Human rights laws must go forwards, not back
Scotland’s national human rights institution has today set out a ‘progressive test’ for proposals to change the UK’s human rights laws. In a briefing to all parties in the UK General Election, the Scottish Human Rights Commission makes clear that any such proposals must protect rights for all, improve people’s lives, ensure accountability, build a better human rights culture and show international leadership.
Professor Alan Miller, Chair of the Commission, said: “Changes to the UK’s human rights laws would have a direct impact on the lives of people in Scotland, particularly in areas like immigration, defence and some aspects of welfare. Moreover, any regressive changes would send a damaging message across Europe and beyond.
“Pointing to the development of Scotland’s National Action Plan for Human Rights as a progressive approach that could be replicated elsewhere, the Commission calls on all politicians to ensure that human rights laws go forwards, not back”.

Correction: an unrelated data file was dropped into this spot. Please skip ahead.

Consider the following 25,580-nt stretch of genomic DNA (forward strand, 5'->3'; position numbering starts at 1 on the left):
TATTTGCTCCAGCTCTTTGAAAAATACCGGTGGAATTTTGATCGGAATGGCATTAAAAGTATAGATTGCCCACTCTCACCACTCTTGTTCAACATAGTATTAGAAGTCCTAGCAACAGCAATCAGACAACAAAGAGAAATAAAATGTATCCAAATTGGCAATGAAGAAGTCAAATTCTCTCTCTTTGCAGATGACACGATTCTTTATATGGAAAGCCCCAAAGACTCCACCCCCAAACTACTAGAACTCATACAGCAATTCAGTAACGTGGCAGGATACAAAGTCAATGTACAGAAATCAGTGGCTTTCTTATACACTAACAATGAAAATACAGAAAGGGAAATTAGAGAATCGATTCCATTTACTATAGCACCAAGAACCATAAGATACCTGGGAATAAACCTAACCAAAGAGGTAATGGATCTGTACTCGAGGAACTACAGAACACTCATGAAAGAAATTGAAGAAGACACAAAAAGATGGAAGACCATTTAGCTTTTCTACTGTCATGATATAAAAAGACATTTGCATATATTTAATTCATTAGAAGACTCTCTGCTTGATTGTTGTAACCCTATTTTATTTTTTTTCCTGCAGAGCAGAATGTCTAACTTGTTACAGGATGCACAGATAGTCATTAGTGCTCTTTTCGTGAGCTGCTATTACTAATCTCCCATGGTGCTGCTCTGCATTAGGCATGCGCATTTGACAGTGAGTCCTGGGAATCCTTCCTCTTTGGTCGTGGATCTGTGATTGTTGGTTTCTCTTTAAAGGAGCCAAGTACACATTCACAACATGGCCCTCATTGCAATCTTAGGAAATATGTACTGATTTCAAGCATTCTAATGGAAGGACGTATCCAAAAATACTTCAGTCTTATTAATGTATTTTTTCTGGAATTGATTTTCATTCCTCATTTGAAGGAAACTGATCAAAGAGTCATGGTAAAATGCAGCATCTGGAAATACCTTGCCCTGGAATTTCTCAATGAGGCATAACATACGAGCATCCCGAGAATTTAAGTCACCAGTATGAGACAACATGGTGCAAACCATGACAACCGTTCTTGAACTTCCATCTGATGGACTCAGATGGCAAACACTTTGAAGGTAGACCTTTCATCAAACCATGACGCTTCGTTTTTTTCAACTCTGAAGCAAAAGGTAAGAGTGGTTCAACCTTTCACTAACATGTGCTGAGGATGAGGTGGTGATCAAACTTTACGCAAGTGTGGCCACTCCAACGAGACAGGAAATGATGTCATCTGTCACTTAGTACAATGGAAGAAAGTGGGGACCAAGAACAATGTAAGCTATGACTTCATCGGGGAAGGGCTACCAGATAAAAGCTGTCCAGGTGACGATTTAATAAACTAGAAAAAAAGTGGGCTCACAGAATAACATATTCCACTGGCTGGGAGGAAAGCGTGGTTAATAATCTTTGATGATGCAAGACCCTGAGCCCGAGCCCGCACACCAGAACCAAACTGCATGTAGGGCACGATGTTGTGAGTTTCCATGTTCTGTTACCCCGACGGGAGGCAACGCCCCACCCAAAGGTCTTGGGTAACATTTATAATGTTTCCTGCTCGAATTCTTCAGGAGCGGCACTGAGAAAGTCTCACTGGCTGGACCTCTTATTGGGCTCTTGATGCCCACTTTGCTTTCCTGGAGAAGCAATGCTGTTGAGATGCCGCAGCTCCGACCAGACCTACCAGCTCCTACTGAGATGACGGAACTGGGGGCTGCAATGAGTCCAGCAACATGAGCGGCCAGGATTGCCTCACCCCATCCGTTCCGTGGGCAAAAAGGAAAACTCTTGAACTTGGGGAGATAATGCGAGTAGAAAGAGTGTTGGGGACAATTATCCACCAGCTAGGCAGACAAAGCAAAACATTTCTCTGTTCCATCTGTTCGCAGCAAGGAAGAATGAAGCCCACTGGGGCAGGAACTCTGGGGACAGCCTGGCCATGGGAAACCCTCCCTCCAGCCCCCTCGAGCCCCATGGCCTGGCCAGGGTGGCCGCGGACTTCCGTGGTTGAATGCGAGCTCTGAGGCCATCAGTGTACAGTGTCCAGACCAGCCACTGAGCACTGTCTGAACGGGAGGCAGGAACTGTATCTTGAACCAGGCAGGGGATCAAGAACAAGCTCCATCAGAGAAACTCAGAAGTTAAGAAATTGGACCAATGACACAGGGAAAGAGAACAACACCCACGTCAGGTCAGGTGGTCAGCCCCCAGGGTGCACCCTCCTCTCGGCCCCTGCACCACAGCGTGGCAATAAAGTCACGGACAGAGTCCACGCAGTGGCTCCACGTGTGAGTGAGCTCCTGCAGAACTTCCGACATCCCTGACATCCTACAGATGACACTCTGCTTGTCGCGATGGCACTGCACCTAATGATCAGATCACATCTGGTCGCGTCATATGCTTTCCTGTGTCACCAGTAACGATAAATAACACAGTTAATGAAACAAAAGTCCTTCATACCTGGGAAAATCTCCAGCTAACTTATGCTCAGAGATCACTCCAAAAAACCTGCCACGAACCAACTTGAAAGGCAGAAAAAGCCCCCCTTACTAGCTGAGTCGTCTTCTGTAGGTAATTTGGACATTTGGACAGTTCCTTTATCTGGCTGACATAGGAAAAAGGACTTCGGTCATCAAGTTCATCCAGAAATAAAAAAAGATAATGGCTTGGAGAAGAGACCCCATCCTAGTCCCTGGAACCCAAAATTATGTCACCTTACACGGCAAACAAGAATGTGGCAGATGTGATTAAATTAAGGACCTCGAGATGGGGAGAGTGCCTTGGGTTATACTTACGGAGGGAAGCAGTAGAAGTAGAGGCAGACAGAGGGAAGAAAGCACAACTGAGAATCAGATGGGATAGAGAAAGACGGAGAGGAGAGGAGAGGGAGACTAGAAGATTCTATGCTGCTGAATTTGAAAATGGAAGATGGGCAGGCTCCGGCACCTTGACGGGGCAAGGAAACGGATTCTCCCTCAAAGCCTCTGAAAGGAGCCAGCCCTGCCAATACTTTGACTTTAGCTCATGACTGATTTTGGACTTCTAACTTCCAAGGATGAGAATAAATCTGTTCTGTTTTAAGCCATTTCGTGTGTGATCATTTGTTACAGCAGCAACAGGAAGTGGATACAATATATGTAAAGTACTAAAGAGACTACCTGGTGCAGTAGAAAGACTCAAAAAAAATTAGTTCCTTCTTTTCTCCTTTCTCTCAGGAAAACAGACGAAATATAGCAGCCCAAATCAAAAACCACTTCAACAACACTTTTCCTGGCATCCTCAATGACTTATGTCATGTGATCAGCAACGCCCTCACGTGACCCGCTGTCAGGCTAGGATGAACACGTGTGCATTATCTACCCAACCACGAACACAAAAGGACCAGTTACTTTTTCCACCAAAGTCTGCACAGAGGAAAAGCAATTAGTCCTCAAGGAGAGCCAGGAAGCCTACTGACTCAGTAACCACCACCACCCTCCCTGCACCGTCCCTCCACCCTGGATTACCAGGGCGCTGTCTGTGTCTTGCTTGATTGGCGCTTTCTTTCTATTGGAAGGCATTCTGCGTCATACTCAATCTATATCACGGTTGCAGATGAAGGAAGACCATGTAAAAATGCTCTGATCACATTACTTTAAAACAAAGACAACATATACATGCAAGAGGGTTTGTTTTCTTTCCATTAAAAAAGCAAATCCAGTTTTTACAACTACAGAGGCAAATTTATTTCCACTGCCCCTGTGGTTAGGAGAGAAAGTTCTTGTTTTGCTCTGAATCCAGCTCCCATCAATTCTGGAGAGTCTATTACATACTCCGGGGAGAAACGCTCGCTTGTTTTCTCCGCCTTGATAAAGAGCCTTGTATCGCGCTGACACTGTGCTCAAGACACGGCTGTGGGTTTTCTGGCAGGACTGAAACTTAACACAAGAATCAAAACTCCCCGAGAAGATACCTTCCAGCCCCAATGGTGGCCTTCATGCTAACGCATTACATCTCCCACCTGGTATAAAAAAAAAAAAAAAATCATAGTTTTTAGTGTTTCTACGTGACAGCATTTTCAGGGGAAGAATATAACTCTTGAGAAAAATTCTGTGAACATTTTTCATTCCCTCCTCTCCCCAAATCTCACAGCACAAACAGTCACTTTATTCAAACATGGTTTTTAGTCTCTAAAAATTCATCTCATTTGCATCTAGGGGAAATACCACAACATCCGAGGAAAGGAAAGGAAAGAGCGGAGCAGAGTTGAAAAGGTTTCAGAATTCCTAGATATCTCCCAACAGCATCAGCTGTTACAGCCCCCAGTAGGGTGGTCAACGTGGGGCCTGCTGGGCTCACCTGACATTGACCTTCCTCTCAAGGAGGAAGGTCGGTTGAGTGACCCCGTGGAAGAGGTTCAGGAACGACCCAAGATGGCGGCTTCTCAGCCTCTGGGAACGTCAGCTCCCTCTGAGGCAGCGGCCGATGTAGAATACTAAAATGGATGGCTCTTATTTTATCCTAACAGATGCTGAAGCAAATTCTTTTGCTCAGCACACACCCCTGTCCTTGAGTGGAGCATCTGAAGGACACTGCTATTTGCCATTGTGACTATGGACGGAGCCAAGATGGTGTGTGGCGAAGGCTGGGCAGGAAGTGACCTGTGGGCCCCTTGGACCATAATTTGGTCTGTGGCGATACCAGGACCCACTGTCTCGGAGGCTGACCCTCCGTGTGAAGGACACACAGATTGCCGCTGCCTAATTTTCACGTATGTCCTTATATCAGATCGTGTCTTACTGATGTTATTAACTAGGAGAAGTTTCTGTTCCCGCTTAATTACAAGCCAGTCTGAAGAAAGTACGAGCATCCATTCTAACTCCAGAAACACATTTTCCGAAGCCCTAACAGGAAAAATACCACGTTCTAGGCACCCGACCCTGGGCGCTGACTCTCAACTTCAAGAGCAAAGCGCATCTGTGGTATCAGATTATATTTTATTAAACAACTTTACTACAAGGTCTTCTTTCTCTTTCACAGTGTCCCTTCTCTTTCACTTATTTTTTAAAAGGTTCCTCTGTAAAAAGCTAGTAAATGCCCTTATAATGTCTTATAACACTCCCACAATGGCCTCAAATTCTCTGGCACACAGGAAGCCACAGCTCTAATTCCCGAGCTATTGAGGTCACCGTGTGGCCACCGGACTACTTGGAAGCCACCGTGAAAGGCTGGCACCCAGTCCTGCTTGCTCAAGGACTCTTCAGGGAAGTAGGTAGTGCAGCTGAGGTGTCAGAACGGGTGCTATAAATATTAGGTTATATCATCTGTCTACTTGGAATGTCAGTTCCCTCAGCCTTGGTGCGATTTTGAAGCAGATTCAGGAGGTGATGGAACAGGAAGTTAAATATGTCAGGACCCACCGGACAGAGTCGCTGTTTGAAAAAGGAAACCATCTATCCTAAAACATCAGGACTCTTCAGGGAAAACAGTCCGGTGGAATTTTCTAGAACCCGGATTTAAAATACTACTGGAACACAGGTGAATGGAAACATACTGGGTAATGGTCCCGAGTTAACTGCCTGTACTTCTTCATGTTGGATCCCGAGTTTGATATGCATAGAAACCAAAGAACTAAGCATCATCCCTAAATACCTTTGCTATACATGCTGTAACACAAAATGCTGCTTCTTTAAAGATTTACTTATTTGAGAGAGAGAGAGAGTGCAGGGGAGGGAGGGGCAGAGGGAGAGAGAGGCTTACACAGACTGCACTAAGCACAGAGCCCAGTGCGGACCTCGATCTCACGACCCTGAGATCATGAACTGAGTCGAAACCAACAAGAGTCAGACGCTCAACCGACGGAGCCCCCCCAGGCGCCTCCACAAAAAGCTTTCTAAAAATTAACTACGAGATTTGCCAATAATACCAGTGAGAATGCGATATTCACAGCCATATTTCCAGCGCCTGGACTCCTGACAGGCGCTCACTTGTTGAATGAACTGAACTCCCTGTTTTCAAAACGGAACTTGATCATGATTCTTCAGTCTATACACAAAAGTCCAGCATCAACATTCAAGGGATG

Professor Miller continued: “This is a time to test commitment to the fundamental principles and values enshrined in our human rights laws and international obligations. We must not allow regressive changes to slip through, or opportunities to improve people’s lives to be missed. All of us deserve better than that.”
- The Scottish Human Rights Commission is an independent public body with a statutory remit to promote and protect all human rights for everyone in Scotland. The Commission is accredited as an ‘A Status’ national human rights institution within the UN system.
- The Commission’s briefing, Human rights for all – forwards or back? is available in PDF format.
- Scotland’s National Action Plan for Human Rights (SNAP) was launched on 10 December 2013. SNAP brings together a wide range of public bodies and civil society organisations, as well as national and local government, to work on improving human rights in people’s everyday lives, building a better human rights culture and fulfilling Scotland’s international human rights obligations.